Sunday, November 15, 2020

Crisis in Armenia Not Narrowly Political but Existential, Babyan Says

Paul Goble

            Staunton, November 13 – Armenia’s defeat in the Karabakh war and the trilateral accord which most Armenians call “a capitulation” has sparked political protests by those who demand that Prime Minister Nikol Pashinyan, whom they now label “a traitor” leave office, Lenta correspondent Elen Babayan says (

            But it is a mistake to think that what is going on in Armenia is simply a political crisis that can be solved by the departure of Pashinyan and his replacement by any of those now on offer, she argues. Instead, “Armenians are confronted not by a political crisis” but “a crisis of statehood” in which almost any move will make things worse.

            Armenians can see that their army has lost the war and is no longer in a position to counterpose anyone else. They are not persuaded by Pashinyan’s suggestion that the latest deal is only an extended ceasefire, believing instead that it is a complete defeat not only before Azerbaijan but before Turkey, Armenia’s historical nemesis.

            And looming behind this, although Babayan doesn’t stress this, Armenians overwhelmingly feel that Russia has betrayed them, leaving them to face their enemies alone and without the capacity to resist. In short, Babayan says, what is taking palace in Armenia now is “not subordinate to the laws of logic, is irrational, and this means is not predictable.”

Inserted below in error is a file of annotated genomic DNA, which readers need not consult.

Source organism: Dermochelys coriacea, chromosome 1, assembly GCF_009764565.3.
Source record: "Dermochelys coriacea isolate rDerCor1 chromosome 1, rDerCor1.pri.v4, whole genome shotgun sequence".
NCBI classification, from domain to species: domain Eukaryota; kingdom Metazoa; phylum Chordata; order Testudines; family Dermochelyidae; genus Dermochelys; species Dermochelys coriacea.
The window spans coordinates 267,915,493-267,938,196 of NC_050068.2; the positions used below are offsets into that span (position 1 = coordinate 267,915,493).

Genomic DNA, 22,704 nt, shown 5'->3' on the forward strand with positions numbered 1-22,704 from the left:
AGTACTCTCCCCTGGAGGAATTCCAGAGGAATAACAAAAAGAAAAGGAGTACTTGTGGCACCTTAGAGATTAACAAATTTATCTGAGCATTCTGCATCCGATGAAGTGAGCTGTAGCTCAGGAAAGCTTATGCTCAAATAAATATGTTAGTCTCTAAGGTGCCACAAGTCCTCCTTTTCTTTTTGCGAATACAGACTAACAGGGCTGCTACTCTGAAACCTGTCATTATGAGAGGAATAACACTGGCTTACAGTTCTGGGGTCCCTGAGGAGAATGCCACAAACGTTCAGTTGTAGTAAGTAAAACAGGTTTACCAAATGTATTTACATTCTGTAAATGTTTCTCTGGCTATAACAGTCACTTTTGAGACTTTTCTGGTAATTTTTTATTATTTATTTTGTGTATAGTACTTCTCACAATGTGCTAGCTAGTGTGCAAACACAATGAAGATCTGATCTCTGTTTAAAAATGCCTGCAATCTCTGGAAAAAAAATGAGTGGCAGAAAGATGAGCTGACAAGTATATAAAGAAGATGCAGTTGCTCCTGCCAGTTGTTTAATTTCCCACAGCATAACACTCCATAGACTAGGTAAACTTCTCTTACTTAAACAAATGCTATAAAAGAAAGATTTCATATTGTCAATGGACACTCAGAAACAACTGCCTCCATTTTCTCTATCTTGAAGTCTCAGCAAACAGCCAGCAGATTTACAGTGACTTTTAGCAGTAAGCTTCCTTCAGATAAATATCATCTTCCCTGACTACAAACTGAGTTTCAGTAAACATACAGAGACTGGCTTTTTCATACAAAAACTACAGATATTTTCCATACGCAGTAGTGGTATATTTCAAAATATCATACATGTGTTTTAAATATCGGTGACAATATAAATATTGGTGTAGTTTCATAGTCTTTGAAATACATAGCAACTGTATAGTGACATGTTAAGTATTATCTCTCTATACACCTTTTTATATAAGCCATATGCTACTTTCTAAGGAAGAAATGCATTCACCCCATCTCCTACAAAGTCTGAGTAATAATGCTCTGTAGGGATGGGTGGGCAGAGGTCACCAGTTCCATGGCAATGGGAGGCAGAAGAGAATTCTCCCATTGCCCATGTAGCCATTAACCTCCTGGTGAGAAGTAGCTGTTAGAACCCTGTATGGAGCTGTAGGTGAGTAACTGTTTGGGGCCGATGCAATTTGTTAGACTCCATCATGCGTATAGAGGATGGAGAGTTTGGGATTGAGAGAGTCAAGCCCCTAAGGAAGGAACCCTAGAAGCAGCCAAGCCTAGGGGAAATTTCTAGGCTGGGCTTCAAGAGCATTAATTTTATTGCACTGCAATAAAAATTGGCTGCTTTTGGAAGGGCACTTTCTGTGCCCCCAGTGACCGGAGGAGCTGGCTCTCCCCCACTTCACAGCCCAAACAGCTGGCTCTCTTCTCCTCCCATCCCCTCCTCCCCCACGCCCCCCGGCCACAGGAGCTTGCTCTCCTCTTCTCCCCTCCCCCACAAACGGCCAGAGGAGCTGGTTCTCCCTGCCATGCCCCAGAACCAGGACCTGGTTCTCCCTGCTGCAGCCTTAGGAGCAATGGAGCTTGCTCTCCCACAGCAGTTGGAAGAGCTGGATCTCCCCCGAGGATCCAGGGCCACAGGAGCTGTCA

When a people feels that it has been betrayed both by its own leaders and by those abroad whom it mistakenly thought were its friends, it may descend into passive fury or it may decide to act in the only way left to it, employing anomic violence against its opponents, again both at home and abroad.

            There is unfortunately a tradition of the latter in Armenia; and while no one can say that this tradition is about to re-emerge, one can conclude that the risk that it could might be exploited by outsiders such as Moscow which could orchestrate violence against the existing regime in Yerevan or attacks on Turkic or Azerbaijani targets.

            How large that danger is again is impossible to predict, but when a nation feels it has suffered an enormous defeat and its back is to the wall, lashing out is not the last thing some of its members may consider and certainly is not the last thing others who have demonstrated that they are prepared to violate the normal rules and play rough may think about.

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